Solar ‘Nanotrees’ Key To Clean Hydrogen Fuel?

A breakthrough at the UC San Diego School of Engineering could offer an environmentally friendly and less expensive way to produce hydrogen—a carbon-free fuel—by taking advantage of a novel tree-like nanostructure. The vertical branch structure, or “nanotree,” is used to maximize solar energy capture and hydrogen gas output.

“With this structure, we have enhanced, by at least 400,000 times, the surface area for chemical reactions,” said Ke Sun, a Ph.D. student in electrical engineering who led the project.


image via UC San Diego

Reporting in the journal Nanoscale, the team said they are building a forest of tiny nanowire trees in order to cleanly capture solar energy in a way that mimics the way trees absorb energy.

Like the famous work by Daniel Nocera, artificial photosynthesis is the inspiration for the UC San Diego Jacobs School of Engineering team working under Deli Wang, professor in the Department of Electrical and Computer Engineering. (We’ve also seen MIT’s Andreas Mershin devise an “electric nanoforest” in the quest for cheap solar power.)

In photosynthesis, as plants absorb sunlight they also collect carbon dioxide (CO2) and water from the atmosphere to create carbohydrates to fuel their own growth.

Wang’s team also hopes to mimic this natural photosynthesis process to capture CO2 from the atmosphere, reducing carbon emissions, and convert it into hydrocarbon fuel.

Most of this promising hydrogen research is focused on substituting clean energy with no greenhouse gas byproduct for today’s fossil-fueled hydrogen splitting. Wang’s “3D branched nanowire array” uses a process for separating water into oxygen and hydrogen called photoelectrochemical water-splitting that uses sunlight.

Susan Kraemer enjoys writing to publicize the many great solutions for climate change that we can find if we just put our minds to it. She covers renewable policy and clean energy for CleanTechnica and GreenProphet and green building at HomeDesignFind. She recently moved home to Waiheke Island where her writing is now powered by the 80% renewable electricity that powers New Zealand.


  • Reply March 11, 2012


    Nothing about the cost?  How can it be called a “breakthrough?”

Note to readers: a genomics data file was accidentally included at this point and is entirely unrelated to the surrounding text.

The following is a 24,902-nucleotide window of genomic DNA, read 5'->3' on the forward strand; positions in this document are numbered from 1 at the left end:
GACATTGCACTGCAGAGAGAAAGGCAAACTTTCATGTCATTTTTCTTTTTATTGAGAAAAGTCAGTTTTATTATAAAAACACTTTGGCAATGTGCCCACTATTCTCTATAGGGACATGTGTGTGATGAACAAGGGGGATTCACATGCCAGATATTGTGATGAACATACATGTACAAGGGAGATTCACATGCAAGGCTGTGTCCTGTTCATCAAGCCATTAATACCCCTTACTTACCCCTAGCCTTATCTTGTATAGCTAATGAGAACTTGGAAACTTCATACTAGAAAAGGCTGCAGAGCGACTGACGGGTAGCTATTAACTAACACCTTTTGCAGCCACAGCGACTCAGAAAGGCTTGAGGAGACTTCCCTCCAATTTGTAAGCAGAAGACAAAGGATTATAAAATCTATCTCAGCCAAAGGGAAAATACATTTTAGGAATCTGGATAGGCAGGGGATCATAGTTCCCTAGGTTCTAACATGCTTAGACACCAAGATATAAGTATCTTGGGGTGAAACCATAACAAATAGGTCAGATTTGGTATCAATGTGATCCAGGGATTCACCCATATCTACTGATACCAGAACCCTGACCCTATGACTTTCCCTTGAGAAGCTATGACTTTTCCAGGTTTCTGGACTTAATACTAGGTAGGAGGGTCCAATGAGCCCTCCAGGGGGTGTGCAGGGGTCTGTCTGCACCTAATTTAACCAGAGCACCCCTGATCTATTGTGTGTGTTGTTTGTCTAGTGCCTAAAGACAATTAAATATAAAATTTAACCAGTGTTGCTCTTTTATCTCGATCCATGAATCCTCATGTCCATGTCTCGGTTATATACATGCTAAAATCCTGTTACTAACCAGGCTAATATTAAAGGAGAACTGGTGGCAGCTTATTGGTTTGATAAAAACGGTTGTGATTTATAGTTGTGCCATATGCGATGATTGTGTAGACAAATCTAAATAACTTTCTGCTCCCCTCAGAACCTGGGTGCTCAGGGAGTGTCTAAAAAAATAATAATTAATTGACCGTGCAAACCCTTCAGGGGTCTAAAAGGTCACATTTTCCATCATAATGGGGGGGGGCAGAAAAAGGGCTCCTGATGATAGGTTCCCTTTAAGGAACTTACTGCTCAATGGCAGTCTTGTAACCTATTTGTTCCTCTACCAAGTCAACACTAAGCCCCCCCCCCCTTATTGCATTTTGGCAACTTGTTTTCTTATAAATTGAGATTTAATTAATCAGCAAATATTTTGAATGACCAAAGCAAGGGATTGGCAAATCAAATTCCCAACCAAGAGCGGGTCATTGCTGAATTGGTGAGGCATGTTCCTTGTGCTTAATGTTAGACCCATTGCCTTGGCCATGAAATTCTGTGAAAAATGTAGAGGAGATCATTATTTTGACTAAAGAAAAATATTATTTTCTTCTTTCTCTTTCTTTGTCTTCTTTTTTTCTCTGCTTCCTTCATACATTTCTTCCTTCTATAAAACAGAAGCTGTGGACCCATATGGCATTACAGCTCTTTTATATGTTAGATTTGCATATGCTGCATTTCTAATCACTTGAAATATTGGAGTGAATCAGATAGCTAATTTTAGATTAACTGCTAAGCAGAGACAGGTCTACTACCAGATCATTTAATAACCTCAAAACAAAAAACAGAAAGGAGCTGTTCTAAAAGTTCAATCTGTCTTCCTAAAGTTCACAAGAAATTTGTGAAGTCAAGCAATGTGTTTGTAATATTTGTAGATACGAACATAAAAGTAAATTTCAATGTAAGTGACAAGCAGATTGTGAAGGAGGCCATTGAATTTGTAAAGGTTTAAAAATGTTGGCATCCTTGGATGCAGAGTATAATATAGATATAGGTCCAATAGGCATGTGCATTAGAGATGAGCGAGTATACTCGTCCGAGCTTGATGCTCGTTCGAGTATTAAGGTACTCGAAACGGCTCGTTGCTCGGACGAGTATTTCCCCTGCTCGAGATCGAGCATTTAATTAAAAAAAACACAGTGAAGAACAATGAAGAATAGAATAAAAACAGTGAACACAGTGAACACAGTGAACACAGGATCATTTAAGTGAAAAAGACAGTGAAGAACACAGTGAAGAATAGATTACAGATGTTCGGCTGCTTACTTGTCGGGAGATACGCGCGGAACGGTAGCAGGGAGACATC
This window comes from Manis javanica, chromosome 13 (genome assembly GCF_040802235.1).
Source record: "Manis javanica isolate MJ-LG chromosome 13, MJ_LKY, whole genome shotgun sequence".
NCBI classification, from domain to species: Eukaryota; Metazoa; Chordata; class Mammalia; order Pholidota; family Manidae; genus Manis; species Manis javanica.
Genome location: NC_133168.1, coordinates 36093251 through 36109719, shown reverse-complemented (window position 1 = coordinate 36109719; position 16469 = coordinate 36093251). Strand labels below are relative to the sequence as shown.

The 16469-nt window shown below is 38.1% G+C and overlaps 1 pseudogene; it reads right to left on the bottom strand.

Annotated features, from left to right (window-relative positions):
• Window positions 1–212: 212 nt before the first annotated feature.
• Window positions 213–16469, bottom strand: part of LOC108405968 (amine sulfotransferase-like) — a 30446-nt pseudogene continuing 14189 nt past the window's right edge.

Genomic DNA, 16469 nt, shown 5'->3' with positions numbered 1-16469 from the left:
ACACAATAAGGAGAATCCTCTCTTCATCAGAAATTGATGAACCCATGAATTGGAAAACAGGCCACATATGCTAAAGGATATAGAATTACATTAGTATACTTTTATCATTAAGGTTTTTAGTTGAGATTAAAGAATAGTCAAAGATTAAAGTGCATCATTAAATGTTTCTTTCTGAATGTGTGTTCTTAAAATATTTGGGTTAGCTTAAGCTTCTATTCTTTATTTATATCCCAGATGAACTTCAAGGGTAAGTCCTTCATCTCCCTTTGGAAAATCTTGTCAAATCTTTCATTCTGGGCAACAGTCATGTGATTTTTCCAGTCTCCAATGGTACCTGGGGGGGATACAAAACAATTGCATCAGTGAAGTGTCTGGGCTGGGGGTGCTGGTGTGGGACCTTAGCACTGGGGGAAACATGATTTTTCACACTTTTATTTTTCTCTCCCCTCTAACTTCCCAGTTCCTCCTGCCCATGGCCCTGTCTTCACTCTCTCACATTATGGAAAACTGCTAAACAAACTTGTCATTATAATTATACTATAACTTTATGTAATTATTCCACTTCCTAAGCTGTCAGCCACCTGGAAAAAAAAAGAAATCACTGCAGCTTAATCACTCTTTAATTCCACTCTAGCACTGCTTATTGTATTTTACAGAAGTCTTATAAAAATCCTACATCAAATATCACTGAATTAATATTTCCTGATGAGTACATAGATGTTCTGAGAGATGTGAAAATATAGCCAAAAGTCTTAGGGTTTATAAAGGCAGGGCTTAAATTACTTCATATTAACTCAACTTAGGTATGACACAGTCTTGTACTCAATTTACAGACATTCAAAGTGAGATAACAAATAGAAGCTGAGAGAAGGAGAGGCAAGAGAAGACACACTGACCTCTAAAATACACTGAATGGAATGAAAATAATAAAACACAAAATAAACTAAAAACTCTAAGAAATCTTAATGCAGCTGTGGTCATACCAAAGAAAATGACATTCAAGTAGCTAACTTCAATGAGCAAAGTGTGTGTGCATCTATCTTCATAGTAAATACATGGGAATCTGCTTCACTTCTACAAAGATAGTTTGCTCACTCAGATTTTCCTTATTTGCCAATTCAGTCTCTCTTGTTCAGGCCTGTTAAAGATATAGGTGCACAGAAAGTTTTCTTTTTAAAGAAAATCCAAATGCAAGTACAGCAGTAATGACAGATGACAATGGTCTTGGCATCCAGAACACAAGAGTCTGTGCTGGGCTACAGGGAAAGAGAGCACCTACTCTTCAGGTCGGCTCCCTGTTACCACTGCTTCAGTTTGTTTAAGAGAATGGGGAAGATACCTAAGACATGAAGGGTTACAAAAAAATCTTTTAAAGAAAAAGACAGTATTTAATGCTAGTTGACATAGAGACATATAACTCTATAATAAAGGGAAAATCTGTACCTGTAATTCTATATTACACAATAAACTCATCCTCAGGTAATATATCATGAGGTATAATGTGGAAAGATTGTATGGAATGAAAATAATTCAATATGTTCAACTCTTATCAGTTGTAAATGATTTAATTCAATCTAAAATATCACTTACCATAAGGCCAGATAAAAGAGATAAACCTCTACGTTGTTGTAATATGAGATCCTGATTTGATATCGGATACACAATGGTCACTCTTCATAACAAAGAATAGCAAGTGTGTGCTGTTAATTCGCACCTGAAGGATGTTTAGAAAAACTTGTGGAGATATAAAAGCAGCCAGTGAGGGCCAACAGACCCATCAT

More cheerleading, I guess.

    • Reply March 15, 2012

      Pete Danko

      Indeed, we cheer for scientists doing great research. Unabashedly.

    • Reply March 17, 2012

      Susan Kraemer

      AWW, generally, research at the pure research level is too far from commercialization to estimate the cost in mass production. In rare cases, like when an industry leader the size of a Suntech makes a research advance – then, they can get it into production, and then, the cost (or more typically, cost reduction) IS something that I would cover, as soon as they reveal it.

      But also, in general, efficiency advances are typically cost reductions. Savvy investors find the likeliest to advance. We just don’t know how much of a cost cut till later than the intial “breakthrough” stage. But like Pete says, without great researchers, there’s no great breakthrough, no cost cuts to status quo.

  • Reply March 16, 2012


    should be using this time to develop green energy, and green jobs. Big Oil keep promoting clean coal, and natural gas, sand tars, and oil and gas fracking operations while saying that photo voltaic, and wind
    doesn’t work. We should be calling them out on this. How about internal
    combustion hydrogen cars? With some injector modification Hydrogen can be fired in a conventional internal
    combustion engine. With this technology hydrogen could have a truly neutral or even a positive effect on reducing carbon in the atmosphere. Long term this is what future investment in fuel technology should look like. Take away the oil companies subsidies and lets get back our environment, and create our ability to produce sustainable energy local. Costs can be worked out at scale just like oil production.

  • Reply March 19, 2012

    Lewis Goudy

     >Hydrogen can be fired in a conventional internal
    combustion engine.<

    Great stuff once it gets to the engine.  The problem is the fuel tank.  Because it is so light it must be highly compressed to carry much energy per liter of tank.  Because it is so small it will, under high pressure, not only find physical paths through common steel (microporosity) but also dissolve right into the metal and exit to the atmosphere.  It is extremely hazardous (widest explosive range of any flammable gas) and difficult to deal with in terms of bulk transport and storage.  If you are going to go to the trouble of vehicular application it makes more sense to use fuel cells rather than IC engines.  I think the best way to use hydrogen in IC vehicular applications is to dissolve it in propane, which will hold quite a bit of it while remaining easy to deal with.  A propane-fueled plug-in hybrid could use off-peak grid power to enhance range by using dissolved hydrogen as a mezzanine level kwh sink after the on-board battery was fully charged.

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